“What I noticed Most was that I had become a Poet": Renewing the Language of Politics

Lata Mani

Image credit  here . 

Image credit here

I begin with two prose poems by Syria-born Palestinian Ghayath Almadhoun here & here

How I became…

Her grief fell from the balcony and broke into pieces, so she needed a new grief. When I went with her to the market the prices were unreal, so I advised her to buy a used grief. We found one in excellent condition although it was a bit big. As the vendor told us, it belonged to a young poet who had killed himself the previous summer. She liked this grief so we decided to take it. We argued with the vendor over the price and he said he’d give us an angst dating from the sixties as a free gift if we bought the grief. We agreed, and I was happy with this unexpected angst. She sensed this and said ‘It’s yours’. I took it and put it in my bag and we went off. In the evening, I remembered it and took it out of the bag and examined it closely. It was high quality and in excellent condition despite half a century of use. The vendor must have been unaware of its value otherwise he wouldn’t have given it to us in exchange for buying a young poet’s low quality grief. The thing that pleased me most about it was that it was existentialist angst, meticulously crafted and containing details of extraordinary subtlety and beauty. It must have belonged to an intellectual with encyclopedic knowledge or a former prisoner. I began to use it and insomnia became my constant companion. I became an enthusiastic supporter of peace negotiations and stopped visiting relatives. There were increasing numbers of memoirs in my bookshelves and I no longer voiced my opinion except on rare occasions. Human beings became more precious to me than nations and I began to feel a general ennui, but what I noticed most was that I had become a poet.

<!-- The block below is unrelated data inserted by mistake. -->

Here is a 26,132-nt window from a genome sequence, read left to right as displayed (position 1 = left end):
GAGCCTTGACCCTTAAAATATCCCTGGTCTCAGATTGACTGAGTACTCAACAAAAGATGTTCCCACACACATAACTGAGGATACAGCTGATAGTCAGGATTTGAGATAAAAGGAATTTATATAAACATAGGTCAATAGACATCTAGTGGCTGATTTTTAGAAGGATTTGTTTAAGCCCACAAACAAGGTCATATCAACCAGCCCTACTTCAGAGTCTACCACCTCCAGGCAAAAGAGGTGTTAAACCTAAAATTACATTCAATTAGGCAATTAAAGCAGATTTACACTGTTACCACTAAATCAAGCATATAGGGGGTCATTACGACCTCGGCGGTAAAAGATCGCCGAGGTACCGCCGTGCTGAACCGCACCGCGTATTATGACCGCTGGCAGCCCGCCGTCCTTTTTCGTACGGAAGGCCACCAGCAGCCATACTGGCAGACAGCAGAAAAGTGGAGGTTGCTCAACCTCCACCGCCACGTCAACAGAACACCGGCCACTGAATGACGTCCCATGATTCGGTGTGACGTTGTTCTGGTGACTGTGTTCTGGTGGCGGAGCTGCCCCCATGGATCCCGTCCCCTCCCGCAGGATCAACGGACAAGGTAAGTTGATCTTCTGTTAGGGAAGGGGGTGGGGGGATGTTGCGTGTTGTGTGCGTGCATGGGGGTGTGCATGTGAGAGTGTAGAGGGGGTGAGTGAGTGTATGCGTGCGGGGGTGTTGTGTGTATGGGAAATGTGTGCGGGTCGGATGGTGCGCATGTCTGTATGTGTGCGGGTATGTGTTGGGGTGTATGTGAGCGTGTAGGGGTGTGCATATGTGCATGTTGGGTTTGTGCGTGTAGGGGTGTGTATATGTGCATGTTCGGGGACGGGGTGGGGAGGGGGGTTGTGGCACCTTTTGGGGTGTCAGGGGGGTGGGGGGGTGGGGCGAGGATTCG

Massacre is a dead metaphor that is eating my friends, eating them without salt. They were poets and have become Reporters With Borders; they were already tired and now they’re even more tired. ‘They cross the bridge at daybreak fleet of foot’ and die with no phone coverage. I see them through night vision goggles and follow the heat of their bodies in the darkness; there they are, fleeing from it even as they run towards it, surrendering to this huge massage. Massacre is their true mother, while genocide is no more than a classical poem written by intellectual pensioned-off generals. Genocide isn’t appropriate for my friends, as it’s an organised collective action and organised collective actions remind them of the Left that let them down.

Massacre wakes up early, bathes my friends in cold water and blood, washes their underclothes and makes them bread and tea, then teaches them a little about the hunt. Massacre is more compassionate to my friends than the Universal Declaration of Human Rights. Massacre opened the door to them when other doors were closed, and called them by their names when news reports were looking for numbers. Massacre is the only one to grant them asylum regardless of their backgrounds; their economic circumstances don’t bother Massacre, nor does Massacre care whether they are intellectuals or poets, Massacre looks at things from a neutral angle; Massacre has the same dead features as them, the same names as their widowed wives, passes like them through the countryside and the suburbs and appears suddenly like them in breaking news. Massacre resembles my friends, but always arrives before them in faraway villages and children’s schools.